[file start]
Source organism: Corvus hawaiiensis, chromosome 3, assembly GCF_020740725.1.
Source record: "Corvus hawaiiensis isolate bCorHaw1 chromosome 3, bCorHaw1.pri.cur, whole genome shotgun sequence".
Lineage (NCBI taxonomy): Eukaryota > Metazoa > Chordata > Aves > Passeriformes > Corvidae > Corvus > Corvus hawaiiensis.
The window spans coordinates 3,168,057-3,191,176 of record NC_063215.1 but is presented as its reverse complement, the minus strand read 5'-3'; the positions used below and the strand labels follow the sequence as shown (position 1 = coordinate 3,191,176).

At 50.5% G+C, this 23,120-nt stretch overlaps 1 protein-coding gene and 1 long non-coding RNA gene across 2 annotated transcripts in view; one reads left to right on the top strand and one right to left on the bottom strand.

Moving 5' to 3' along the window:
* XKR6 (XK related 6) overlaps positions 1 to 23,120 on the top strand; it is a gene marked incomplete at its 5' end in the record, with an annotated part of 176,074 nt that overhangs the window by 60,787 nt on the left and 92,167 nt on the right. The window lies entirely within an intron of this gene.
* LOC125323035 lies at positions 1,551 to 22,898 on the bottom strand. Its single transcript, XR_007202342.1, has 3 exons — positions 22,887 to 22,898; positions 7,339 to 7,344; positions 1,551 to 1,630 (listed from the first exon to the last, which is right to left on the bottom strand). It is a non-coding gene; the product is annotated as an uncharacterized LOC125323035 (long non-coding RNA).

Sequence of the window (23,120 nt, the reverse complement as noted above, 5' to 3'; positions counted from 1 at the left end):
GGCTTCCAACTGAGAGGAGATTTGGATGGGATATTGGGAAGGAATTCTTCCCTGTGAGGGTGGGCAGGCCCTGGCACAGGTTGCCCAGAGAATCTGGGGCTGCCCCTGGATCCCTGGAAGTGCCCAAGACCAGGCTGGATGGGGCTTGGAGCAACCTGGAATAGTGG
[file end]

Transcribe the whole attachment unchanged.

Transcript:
Source organism: Corvus hawaiiensis, chromosome 3, assembly GCF_020740725.1.
Source record: "Corvus hawaiiensis isolate bCorHaw1 chromosome 3, bCorHaw1.pri.cur, whole genome shotgun sequence".
Lineage (NCBI taxonomy): Eukaryota > Metazoa > Chordata > Aves > Passeriformes > Corvidae > Corvus > Corvus hawaiiensis.
The window spans coordinates 3,168,057-3,191,176 of record NC_063215.1 but is presented as its reverse complement, the minus strand read 5'-3'; the positions used below and the strand labels follow the sequence as shown (position 1 = coordinate 3,191,176).

At 50.5% G+C, this 23,120-nt stretch overlaps 1 protein-coding gene and 1 long non-coding RNA gene across 2 annotated transcripts in view; one reads left to right on the top strand and one right to left on the bottom strand.

Moving 5' to 3' along the window:
* XKR6 (XK related 6) overlaps positions 1 to 23,120 on the top strand; it is a gene marked incomplete at its 5' end in the record, with an annotated part of 176,074 nt that overhangs the window by 60,787 nt on the left and 92,167 nt on the right. The window lies entirely within an intron of this gene.
* LOC125323035 lies at positions 1,551 to 22,898 on the bottom strand. Its single transcript, XR_007202342.1, has 3 exons — positions 22,887 to 22,898; positions 7,339 to 7,344; positions 1,551 to 1,630 (listed from the first exon to the last, which is right to left on the bottom strand). It is a non-coding gene; the product is annotated as an uncharacterized LOC125323035 (long non-coding RNA).

Sequence of the window (23,120 nt, the reverse complement as noted above, 5' to 3'; positions counted from 1 at the left end):
GGCTTCCAACTGAGAGGAGATTTGGATGGGATATTGGGAAGGAATTCTTCCCTGTGAGGGTGGGCAGGCCCTGGCACAGGTTGCCCAGAGAATCTGGGGCTGCCCCTGGATCCCTGGAAGTGCCCAAGACCAGGCTGGATGGGGCTTGGAGCAACCTGGAATAGTGG